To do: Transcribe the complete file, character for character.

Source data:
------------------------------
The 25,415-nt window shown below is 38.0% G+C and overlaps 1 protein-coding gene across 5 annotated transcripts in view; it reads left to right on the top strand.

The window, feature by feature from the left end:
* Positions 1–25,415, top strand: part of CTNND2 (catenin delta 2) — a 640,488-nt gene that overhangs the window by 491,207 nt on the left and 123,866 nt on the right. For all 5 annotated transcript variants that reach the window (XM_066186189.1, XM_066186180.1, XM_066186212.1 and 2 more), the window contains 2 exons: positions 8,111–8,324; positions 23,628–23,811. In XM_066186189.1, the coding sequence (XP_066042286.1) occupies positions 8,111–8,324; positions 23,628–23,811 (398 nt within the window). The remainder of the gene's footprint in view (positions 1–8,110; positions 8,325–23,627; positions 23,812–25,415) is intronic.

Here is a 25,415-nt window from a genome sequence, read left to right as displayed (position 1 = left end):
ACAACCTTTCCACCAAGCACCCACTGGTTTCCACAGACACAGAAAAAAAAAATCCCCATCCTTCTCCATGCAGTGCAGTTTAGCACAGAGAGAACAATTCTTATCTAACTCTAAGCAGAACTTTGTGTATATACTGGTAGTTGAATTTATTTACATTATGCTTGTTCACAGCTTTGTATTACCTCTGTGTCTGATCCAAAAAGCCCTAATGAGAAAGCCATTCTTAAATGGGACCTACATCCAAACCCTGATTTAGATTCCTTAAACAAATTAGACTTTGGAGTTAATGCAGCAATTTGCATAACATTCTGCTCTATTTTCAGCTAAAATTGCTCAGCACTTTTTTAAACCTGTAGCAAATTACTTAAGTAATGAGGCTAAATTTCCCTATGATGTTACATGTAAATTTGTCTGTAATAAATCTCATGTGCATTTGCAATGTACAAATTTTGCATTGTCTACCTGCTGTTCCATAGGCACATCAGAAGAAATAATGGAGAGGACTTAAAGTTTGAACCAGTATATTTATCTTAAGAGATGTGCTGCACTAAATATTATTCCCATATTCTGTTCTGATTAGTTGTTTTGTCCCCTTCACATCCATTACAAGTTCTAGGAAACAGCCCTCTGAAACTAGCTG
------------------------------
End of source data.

The 25,415-nt window shown below is 38.0% G+C and overlaps 1 protein-coding gene across 5 annotated transcripts in view; it reads left to right on the top strand.

The window, feature by feature from the left end:
* Positions 1–25,415, top strand: part of CTNND2 (catenin delta 2) — a 640,488-nt gene that overhangs the window by 491,207 nt on the left and 123,866 nt on the right. For all 5 annotated transcript variants that reach the window (XM_066186189.1, XM_066186180.1, XM_066186212.1 and 2 more), the window contains 2 exons: positions 8,111–8,324; positions 23,628–23,811. In XM_066186189.1, the coding sequence (XP_066042286.1) occupies positions 8,111–8,324; positions 23,628–23,811 (398 nt within the window). The remainder of the gene's footprint in view (positions 1–8,110; positions 8,325–23,627; positions 23,812–25,415) is intronic.

Here is a 25,415-nt window from a genome sequence, read left to right as displayed (position 1 = left end):
ACAACCTTTCCACCAAGCACCCACTGGTTTCCACAGACACAGAAAAAAAAAATCCCCATCCTTCTCCATGCAGTGCAGTTTAGCACAGAGAGAACAATTCTTATCTAACTCTAAGCAGAACTTTGTGTATATACTGGTAGTTGAATTTATTTACATTATGCTTGTTCACAGCTTTGTATTACCTCTGTGTCTGATCCAAAAAGCCCTAATGAGAAAGCCATTCTTAAATGGGACCTACATCCAAACCCTGATTTAGATTCCTTAAACAAATTAGACTTTGGAGTTAATGCAGCAATTTGCATAACATTCTGCTCTATTTTCAGCTAAAATTGCTCAGCACTTTTTTAAACCTGTAGCAAATTACTTAAGTAATGAGGCTAAATTTCCCTATGATGTTACATGTAAATTTGTCTGTAATAAATCTCATGTGCATTTGCAATGTACAAATTTTGCATTGTCTACCTGCTGTTCCATAGGCACATCAGAAGAAATAATGGAGAGGACTTAAAGTTTGAACCAGTATATTTATCTTAAGAGATGTGCTGCACTAAATATTATTCCCATATTCTGTTCTGATTAGTTGTTTTGTCCCCTTCACATCCATTACAAGTTCTAGGAAACAGCCCTCTGAAACTAGCTG